SYDNEY, July 26 (Reuters) – The Australian dollar slipped on Monday, knocking its kiwi counterpart lower, as the country’s largest cities remained under strict lockdowns amid rising cases of the highly contagious COVID-19 Delta variant.
The Aussie fell 0.12% to $0.7356, after dropping to a near eight-month low of $0.72895 last week when over half the country’s population were under say-at-home orders to combat the spread of the virus.
“Heightened fear of the delta variant/ rising case counts and the increasingly severe lockdowns across Australia, plus risks the RBA ups quantitative easing…all point to a possible Australian dollar extension down towards $0.7200-$0.7225 over the next few weeks,” Westpac strategists said in a note.
Lower iron ore prices and the possible strengthening in the U.S. dollar on the possibility of the Federal Reserve moving a step closer to tapering at its two-day policy meeting this week could also be a drag for the Aussie, analysts said.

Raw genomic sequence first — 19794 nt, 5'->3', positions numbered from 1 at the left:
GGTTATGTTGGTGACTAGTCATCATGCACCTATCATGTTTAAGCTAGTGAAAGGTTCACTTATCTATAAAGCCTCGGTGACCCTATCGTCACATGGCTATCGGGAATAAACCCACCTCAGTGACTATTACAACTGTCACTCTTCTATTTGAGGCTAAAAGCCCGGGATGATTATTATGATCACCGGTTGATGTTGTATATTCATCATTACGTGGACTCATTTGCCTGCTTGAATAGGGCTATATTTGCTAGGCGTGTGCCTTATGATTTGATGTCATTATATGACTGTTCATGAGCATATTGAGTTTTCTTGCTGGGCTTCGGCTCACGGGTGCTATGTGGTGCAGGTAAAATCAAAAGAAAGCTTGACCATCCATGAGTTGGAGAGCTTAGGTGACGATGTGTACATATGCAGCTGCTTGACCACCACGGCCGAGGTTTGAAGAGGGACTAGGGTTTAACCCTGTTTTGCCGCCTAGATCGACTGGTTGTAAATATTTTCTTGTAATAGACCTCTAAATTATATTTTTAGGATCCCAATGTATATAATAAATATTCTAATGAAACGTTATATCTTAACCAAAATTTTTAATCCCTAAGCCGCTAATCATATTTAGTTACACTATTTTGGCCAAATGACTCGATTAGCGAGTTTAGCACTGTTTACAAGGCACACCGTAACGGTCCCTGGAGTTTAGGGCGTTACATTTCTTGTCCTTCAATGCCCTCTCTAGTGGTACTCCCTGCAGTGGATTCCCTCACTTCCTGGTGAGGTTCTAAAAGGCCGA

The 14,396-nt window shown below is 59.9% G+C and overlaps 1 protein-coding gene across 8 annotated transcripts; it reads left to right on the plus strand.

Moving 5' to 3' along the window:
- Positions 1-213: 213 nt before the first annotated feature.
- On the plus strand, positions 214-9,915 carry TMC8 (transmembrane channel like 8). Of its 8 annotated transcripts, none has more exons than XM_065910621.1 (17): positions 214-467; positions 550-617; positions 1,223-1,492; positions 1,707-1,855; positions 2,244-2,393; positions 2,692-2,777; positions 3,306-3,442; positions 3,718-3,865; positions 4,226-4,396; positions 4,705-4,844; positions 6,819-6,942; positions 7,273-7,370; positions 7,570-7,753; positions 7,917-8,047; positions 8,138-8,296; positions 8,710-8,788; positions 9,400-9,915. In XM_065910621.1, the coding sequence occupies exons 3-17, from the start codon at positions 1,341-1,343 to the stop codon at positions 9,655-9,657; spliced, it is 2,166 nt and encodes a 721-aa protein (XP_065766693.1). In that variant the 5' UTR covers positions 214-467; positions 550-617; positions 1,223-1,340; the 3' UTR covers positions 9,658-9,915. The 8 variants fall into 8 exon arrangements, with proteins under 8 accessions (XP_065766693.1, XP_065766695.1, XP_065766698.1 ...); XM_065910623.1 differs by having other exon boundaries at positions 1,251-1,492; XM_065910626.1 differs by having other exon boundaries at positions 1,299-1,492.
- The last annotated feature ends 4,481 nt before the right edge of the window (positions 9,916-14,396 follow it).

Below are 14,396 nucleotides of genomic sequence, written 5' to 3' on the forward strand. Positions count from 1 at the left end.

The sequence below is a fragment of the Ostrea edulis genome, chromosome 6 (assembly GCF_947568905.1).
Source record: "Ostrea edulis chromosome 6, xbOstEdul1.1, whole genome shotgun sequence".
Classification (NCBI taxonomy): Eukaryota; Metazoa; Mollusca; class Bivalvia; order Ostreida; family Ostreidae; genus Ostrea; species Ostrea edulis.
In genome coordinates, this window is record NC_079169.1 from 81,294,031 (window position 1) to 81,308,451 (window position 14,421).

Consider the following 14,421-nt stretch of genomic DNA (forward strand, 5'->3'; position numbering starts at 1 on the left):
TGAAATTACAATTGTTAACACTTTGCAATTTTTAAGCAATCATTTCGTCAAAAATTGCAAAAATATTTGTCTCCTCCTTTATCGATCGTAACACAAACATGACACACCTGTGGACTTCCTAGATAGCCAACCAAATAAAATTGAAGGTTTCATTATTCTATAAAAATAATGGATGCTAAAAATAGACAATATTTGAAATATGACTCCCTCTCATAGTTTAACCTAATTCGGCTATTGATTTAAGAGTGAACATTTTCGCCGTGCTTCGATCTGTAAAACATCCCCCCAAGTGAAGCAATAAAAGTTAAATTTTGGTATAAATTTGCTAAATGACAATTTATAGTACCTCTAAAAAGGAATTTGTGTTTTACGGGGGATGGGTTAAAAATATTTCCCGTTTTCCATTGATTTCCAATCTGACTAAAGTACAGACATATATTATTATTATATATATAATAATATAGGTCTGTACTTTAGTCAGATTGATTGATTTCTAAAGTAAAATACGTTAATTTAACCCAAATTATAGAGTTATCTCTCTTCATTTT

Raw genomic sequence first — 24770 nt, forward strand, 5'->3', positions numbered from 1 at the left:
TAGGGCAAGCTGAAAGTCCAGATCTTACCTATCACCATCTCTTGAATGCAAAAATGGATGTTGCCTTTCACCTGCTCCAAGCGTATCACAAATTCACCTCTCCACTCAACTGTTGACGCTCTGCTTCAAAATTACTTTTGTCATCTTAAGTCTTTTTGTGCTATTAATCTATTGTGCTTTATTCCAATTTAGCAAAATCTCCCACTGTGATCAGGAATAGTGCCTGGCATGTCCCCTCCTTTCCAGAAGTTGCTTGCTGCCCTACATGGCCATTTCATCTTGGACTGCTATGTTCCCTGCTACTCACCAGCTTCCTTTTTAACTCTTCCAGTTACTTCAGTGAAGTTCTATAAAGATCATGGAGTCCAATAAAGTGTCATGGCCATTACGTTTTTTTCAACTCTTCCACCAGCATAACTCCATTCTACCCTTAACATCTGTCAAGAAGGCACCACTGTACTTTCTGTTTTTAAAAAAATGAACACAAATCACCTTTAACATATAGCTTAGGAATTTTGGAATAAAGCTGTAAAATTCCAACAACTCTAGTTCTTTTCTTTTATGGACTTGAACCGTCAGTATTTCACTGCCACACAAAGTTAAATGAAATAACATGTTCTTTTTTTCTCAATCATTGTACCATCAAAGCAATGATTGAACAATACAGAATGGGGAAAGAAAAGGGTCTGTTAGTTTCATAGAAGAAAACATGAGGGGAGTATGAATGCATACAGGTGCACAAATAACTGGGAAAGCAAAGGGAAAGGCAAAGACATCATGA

The kiwi dollar also fell 0.18% to trade at $0.6965 , having buckled to an eight-month trough of $0.6882 last week.
The currency faces strong resistance around the $0.70 area, but the mid-term outlook remains positive given the strength of its economy, which has prompted the Reserve Bank of New Zealand to signal interest rate hikes.
“While global equity market sentiment is elevated, COVID risks persist and New Zealand’s vaccination rate remains low,” Westpac analysts added.
Australia and New Zealand have had relatively few COVID-19 infections and deaths compared with other developed countries, but their respective vaccination rates of about 16% and 12% remain stubbornly low.
Australian bonds were little changed, with the yield on the 10-year government benchmark stable at 1.19%, down from 1.49% on July 1. The three-year bond yield was also little changed at 0.274%.
Across the Tasman sea, New Zealand bonds were slightly stronger, pushing yields 2-to-3 basis points lower across the curve.